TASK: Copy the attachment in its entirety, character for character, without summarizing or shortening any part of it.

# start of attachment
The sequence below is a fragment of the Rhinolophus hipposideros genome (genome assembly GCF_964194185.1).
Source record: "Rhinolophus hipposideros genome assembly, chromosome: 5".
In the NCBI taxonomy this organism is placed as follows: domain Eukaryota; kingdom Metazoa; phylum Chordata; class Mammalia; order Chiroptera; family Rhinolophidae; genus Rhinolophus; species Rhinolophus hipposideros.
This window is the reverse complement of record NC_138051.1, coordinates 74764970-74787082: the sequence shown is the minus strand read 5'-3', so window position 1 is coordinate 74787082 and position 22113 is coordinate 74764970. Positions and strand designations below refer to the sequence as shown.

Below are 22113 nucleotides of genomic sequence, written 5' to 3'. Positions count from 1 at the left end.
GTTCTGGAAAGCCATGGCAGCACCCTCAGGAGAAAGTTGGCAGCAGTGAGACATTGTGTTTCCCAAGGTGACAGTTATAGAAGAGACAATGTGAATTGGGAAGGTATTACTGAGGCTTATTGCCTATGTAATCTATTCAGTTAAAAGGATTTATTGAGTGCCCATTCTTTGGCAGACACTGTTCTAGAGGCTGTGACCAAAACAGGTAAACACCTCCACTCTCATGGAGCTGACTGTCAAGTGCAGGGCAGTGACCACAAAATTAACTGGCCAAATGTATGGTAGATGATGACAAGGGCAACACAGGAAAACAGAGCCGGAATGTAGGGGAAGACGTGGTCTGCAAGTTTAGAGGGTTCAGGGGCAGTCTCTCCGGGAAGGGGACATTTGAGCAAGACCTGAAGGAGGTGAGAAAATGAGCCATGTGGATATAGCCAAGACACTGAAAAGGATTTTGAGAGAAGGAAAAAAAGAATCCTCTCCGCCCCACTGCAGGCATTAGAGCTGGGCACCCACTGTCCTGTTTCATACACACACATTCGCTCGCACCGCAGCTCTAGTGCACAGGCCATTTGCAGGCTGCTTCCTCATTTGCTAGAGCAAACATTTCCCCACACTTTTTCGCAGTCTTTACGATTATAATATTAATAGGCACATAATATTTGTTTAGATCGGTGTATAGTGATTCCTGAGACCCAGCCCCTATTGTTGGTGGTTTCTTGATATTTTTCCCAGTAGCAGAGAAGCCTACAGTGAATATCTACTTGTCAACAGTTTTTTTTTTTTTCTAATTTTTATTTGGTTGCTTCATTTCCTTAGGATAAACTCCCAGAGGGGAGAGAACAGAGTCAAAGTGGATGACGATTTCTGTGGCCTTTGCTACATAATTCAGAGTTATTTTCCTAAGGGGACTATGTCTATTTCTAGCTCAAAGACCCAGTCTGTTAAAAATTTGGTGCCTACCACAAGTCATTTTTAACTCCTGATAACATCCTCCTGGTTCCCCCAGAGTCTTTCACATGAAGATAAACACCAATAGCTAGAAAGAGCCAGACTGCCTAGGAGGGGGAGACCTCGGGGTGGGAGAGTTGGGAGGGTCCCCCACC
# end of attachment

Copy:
The sequence below is a fragment of the Rhinolophus hipposideros genome (genome assembly GCF_964194185.1).
Source record: "Rhinolophus hipposideros genome assembly, chromosome: 5".
In the NCBI taxonomy this organism is placed as follows: domain Eukaryota; kingdom Metazoa; phylum Chordata; class Mammalia; order Chiroptera; family Rhinolophidae; genus Rhinolophus; species Rhinolophus hipposideros.
This window is the reverse complement of record NC_138051.1, coordinates 74764970-74787082: the sequence shown is the minus strand read 5'-3', so window position 1 is coordinate 74787082 and position 22113 is coordinate 74764970. Positions and strand designations below refer to the sequence as shown.

Below are 22113 nucleotides of genomic sequence, written 5' to 3'. Positions count from 1 at the left end.
GTTCTGGAAAGCCATGGCAGCACCCTCAGGAGAAAGTTGGCAGCAGTGAGACATTGTGTTTCCCAAGGTGACAGTTATAGAAGAGACAATGTGAATTGGGAAGGTATTACTGAGGCTTATTGCCTATGTAATCTATTCAGTTAAAAGGATTTATTGAGTGCCCATTCTTTGGCAGACACTGTTCTAGAGGCTGTGACCAAAACAGGTAAACACCTCCACTCTCATGGAGCTGACTGTCAAGTGCAGGGCAGTGACCACAAAATTAACTGGCCAAATGTATGGTAGATGATGACAAGGGCAACACAGGAAAACAGAGCCGGAATGTAGGGGAAGACGTGGTCTGCAAGTTTAGAGGGTTCAGGGGCAGTCTCTCCGGGAAGGGGACATTTGAGCAAGACCTGAAGGAGGTGAGAAAATGAGCCATGTGGATATAGCCAAGACACTGAAAAGGATTTTGAGAGAAGGAAAAAAAGAATCCTCTCCGCCCCACTGCAGGCATTAGAGCTGGGCACCCACTGTCCTGTTTCATACACACACATTCGCTCGCACCGCAGCTCTAGTGCACAGGCCATTTGCAGGCTGCTTCCTCATTTGCTAGAGCAAACATTTCCCCACACTTTTTCGCAGTCTTTACGATTATAATATTAATAGGCACATAATATTTGTTTAGATCGGTGTATAGTGATTCCTGAGACCCAGCCCCTATTGTTGGTGGTTTCTTGATATTTTTCCCAGTAGCAGAGAAGCCTACAGTGAATATCTACTTGTCAACAGTTTTTTTTTTTTTCTAATTTTTATTTGGTTGCTTCATTTCCTTAGGATAAACTCCCAGAGGGGAGAGAACAGAGTCAAAGTGGATGACGATTTCTGTGGCCTTTGCTACATAATTCAGAGTTATTTTCCTAAGGGGACTATGTCTATTTCTAGCTCAAAGACCCAGTCTGTTAAAAATTTGGTGCCTACCACAAGTCATTTTTAACTCCTGATAACATCCTCCTGGTTCCCCCAGAGTCTTTCACATGAAGATAAACACCAATAGCTAGAAAGAGCCAGACTGCCTAGGAGGGGGAGACCTCGGGGTGGGAGAGTTGGGAGGGTCCCCCACC